Coal is removed from a mine and a bulldozer piles it above a fast-moving conveyor system that deposits it into rail cars. This loose coal on this surge pile can suddenly engulf and suffocate a worker, catch on fire, or the dust explode.
The bulldozer operator must wear a seat belt, because it will save his life if the dozer tips over. Without the seatbelt, the bulldozer operator can suffer fatal injuries inside the cab.
This cab has super reinforced windows, two air packs, two radio communication systems, fire extinguisher, and an operator’s manual.
The bulldozer often drops below sight of other workers. Night time operations require properly placed floodlights to indicate the pit location.
Two orange balls are positioned directly above the pit. Coal constantly slides down the surge pile into the pit and onto the conveyor under the coal pile. Does that make sense? The coal is carried away underground. Look for the two orange balls.
Density, surface area, and coefficient of friction of the material are constantly being changed by the additional coal being dumped and other coal being conveyed away.
The bulldozer operator must constantly be aware of the orange balls in relationship to his bulldozer’s position. In this incident, coal has bridged over the pit and coal has stopped falling onto the conveyor. A coal bridge will not support the bulldozer.
Coal’s angle of repose constantly changes on a moving surge pile. This bulldozer, backed onto a coal bridge, and it giving way, both fell into the pit. Coal continued to fall and covered the bulldozer cab. Should the bulldozer operator attempt an escape and climb out while he has a chance?
NO! This loose coal can suddenly engulf and suffocate a worker. The conveyor system has a radio controlled emergency shut off. Everyone working with this operation carries a conveyor emergency stop transmitter. In this incident, the bulldozer operator calmly shut off the conveyor. How would you extricate the bulldozer operator?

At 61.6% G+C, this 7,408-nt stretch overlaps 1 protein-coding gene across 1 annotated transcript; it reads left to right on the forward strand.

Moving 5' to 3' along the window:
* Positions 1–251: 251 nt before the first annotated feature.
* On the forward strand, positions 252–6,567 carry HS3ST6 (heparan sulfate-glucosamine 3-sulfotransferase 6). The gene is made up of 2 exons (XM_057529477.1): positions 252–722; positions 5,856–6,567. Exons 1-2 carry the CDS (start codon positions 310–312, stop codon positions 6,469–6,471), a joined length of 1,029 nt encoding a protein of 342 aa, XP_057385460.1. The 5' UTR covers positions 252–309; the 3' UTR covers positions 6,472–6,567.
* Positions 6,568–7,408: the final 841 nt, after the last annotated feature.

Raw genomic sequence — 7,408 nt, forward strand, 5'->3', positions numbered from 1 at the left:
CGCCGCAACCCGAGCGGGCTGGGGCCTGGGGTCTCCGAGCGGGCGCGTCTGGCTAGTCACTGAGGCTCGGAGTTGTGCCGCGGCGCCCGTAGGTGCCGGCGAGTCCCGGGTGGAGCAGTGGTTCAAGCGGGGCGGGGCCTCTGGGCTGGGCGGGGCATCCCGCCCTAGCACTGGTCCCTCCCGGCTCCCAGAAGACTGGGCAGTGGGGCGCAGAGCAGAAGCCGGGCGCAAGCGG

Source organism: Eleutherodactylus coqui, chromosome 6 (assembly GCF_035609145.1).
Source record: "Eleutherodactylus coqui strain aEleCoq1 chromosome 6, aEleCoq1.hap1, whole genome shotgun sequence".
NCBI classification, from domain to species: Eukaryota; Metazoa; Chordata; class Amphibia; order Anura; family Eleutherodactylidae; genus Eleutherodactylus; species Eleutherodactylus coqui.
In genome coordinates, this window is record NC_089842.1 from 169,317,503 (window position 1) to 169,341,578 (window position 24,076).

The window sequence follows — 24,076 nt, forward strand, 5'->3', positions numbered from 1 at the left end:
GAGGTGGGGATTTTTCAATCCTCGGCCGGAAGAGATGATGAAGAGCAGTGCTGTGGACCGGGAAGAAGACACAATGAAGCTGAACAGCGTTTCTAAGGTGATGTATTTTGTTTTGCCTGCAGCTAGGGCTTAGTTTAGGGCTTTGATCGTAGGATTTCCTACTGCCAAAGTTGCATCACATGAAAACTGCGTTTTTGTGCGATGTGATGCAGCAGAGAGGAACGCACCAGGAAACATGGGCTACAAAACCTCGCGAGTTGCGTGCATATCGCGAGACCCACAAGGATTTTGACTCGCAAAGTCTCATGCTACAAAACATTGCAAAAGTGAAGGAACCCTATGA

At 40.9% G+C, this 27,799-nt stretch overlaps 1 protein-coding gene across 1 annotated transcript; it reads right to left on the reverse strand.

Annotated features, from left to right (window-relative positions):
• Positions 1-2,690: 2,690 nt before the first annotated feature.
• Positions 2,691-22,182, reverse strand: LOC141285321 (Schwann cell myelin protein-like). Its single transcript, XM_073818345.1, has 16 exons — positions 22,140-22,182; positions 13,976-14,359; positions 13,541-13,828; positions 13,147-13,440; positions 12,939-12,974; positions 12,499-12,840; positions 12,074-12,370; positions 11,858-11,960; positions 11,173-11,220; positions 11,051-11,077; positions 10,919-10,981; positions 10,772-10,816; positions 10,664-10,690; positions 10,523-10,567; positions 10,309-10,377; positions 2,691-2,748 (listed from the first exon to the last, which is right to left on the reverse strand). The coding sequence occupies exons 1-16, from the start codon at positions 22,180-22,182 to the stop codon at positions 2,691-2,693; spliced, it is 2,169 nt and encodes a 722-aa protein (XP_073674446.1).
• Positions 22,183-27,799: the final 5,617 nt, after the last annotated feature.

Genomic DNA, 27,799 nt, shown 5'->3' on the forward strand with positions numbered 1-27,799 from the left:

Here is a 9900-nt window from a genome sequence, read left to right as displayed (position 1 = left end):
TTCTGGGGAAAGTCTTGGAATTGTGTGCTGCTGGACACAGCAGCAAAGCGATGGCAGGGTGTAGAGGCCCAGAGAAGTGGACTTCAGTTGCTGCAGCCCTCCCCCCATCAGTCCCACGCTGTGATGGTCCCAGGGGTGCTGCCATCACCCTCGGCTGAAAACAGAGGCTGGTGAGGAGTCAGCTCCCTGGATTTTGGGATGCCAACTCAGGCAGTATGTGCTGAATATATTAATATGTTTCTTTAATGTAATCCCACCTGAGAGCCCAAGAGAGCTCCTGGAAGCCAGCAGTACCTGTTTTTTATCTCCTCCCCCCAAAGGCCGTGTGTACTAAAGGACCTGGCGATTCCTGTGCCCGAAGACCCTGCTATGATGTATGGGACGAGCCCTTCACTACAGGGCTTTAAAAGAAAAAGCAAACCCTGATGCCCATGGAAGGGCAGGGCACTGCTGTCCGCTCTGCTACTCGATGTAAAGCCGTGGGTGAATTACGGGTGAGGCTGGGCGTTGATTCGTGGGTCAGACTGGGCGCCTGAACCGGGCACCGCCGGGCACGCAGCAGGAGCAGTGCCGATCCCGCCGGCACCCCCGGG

Everyone heard the conveyor stop and heard its alarm. The bulldozer operator described his predicament using one of the two communication radios, and the other workers followed a well laid out extrication plan. The bulldozer operator wanted to climb out, but forced himself to stay inside the buried cab. He overcame his anxiety.
His coworkers fastened a fall protection harness to a rope ladder and lowered it into the cab. The bulldozer operator donned the harness then climbed the rope ladder out of the pit.
This bulldozer operator’s life was saved because his company’s management placed a price on safety and implemented a number of brilliant ideas e.g. reinforcing the cab windows, having an extrication plan in place, two communication radios, the conveyor emergency radio shut-off system, two air packs.
Question stem: Why does the angle of repose vary in a moving surge pile? Answer: different coal is constantly being added and other coal is being conveyed away Distractor: each color of coal indicates its coefficient of space and where it will clump Distractor: temperature of the sun changes the shape of coal on windy days Distractor: angle of internal friction is mostly determined by the friction of the conveyor belt
This sequence took me three hours to prepare using U.S. Government photos. Another three hours to proofread, spellcheck, locate references, develop one question… Total development time is six hours. [email_address]